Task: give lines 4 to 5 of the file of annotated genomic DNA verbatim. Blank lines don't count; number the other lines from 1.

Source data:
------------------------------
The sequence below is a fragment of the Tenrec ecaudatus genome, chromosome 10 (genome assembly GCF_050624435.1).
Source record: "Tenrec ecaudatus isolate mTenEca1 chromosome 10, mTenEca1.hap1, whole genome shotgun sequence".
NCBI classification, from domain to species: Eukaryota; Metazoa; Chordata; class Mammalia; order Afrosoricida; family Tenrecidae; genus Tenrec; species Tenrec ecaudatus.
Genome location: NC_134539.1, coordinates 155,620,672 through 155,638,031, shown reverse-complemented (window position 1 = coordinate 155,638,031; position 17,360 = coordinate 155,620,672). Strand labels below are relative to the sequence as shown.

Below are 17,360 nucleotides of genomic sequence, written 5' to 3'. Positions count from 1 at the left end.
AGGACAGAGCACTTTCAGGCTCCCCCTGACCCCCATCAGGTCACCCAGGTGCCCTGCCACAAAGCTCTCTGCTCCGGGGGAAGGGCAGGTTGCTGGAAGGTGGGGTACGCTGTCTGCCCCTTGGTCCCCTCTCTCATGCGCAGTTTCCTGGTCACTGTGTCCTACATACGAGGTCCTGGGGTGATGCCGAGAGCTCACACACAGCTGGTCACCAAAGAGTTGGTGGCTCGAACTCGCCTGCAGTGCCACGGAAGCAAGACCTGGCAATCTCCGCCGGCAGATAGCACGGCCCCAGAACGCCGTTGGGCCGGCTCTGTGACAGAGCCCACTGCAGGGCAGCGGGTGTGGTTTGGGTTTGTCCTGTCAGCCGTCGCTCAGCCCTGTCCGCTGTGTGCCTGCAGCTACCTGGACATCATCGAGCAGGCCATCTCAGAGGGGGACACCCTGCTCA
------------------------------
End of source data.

Genome location: NC_134539.1, coordinates 155,620,672 through 155,638,031, shown reverse-complemented (window position 1 = coordinate 155,638,031; position 17,360 = coordinate 155,620,672). Strand labels below are relative to the sequence as shown.

Below are 17,360 nucleotides of genomic sequence, written 5' to 3'. Positions count from 1 at the left end.